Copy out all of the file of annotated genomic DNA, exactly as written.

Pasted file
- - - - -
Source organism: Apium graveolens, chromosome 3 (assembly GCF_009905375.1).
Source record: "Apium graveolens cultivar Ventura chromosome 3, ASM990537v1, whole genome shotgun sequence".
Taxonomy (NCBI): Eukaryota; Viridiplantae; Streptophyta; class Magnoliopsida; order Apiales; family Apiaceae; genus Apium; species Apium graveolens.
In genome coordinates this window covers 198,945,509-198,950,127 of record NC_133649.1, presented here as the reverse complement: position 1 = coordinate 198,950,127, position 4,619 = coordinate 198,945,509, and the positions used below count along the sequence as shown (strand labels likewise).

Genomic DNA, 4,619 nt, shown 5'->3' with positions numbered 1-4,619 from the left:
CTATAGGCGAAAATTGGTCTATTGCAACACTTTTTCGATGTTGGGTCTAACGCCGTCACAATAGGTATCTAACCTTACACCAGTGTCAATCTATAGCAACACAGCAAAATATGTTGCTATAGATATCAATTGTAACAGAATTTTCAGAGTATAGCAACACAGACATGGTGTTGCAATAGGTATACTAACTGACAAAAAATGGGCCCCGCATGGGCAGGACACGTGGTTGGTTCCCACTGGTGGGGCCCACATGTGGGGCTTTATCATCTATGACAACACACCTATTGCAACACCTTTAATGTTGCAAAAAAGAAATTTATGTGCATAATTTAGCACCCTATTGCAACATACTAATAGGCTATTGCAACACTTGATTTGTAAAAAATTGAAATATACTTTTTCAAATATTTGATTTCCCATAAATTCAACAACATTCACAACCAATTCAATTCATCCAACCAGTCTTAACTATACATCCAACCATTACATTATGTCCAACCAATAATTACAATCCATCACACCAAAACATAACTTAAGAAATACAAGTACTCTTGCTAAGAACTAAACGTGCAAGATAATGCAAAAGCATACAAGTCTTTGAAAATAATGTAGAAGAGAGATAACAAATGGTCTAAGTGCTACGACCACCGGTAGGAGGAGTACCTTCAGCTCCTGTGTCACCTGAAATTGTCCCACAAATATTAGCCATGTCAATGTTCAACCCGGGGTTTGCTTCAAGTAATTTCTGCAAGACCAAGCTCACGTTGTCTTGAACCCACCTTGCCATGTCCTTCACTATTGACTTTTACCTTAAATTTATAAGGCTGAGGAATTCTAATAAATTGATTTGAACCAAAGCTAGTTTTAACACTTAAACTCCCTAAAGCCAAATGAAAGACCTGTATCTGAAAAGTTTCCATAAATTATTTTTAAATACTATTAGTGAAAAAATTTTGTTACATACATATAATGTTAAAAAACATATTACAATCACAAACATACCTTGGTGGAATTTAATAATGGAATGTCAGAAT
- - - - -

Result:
Source organism: Apium graveolens, chromosome 3 (assembly GCF_009905375.1).
Source record: "Apium graveolens cultivar Ventura chromosome 3, ASM990537v1, whole genome shotgun sequence".
Taxonomy (NCBI): Eukaryota; Viridiplantae; Streptophyta; class Magnoliopsida; order Apiales; family Apiaceae; genus Apium; species Apium graveolens.
In genome coordinates this window covers 198,945,509-198,950,127 of record NC_133649.1, presented here as the reverse complement: position 1 = coordinate 198,950,127, position 4,619 = coordinate 198,945,509, and the positions used below count along the sequence as shown (strand labels likewise).

Genomic DNA, 4,619 nt, shown 5'->3' with positions numbered 1-4,619 from the left:
CTATAGGCGAAAATTGGTCTATTGCAACACTTTTTCGATGTTGGGTCTAACGCCGTCACAATAGGTATCTAACCTTACACCAGTGTCAATCTATAGCAACACAGCAAAATATGTTGCTATAGATATCAATTGTAACAGAATTTTCAGAGTATAGCAACACAGACATGGTGTTGCAATAGGTATACTAACTGACAAAAAATGGGCCCCGCATGGGCAGGACACGTGGTTGGTTCCCACTGGTGGGGCCCACATGTGGGGCTTTATCATCTATGACAACACACCTATTGCAACACCTTTAATGTTGCAAAAAAGAAATTTATGTGCATAATTTAGCACCCTATTGCAACATACTAATAGGCTATTGCAACACTTGATTTGTAAAAAATTGAAATATACTTTTTCAAATATTTGATTTCCCATAAATTCAACAACATTCACAACCAATTCAATTCATCCAACCAGTCTTAACTATACATCCAACCATTACATTATGTCCAACCAATAATTACAATCCATCACACCAAAACATAACTTAAGAAATACAAGTACTCTTGCTAAGAACTAAACGTGCAAGATAATGCAAAAGCATACAAGTCTTTGAAAATAATGTAGAAGAGAGATAACAAATGGTCTAAGTGCTACGACCACCGGTAGGAGGAGTACCTTCAGCTCCTGTGTCACCTGAAATTGTCCCACAAATATTAGCCATGTCAATGTTCAACCCGGGGTTTGCTTCAAGTAATTTCTGCAAGACCAAGCTCACGTTGTCTTGAACCCACCTTGCCATGTCCTTCACTATTGACTTTTACCTTAAATTTATAAGGCTGAGGAATTCTAATAAATTGATTTGAACCAAAGCTAGTTTTAACACTTAAACTCCCTAAAGCCAAATGAAAGACCTGTATCTGAAAAGTTTCCATAAATTATTTTTAAATACTATTAGTGAAAAAATTTTGTTACATACATATAATGTTAAAAAACATATTACAATCACAAACATACCTTGGTGGAATTTAATAATGGAATGTCAGAAT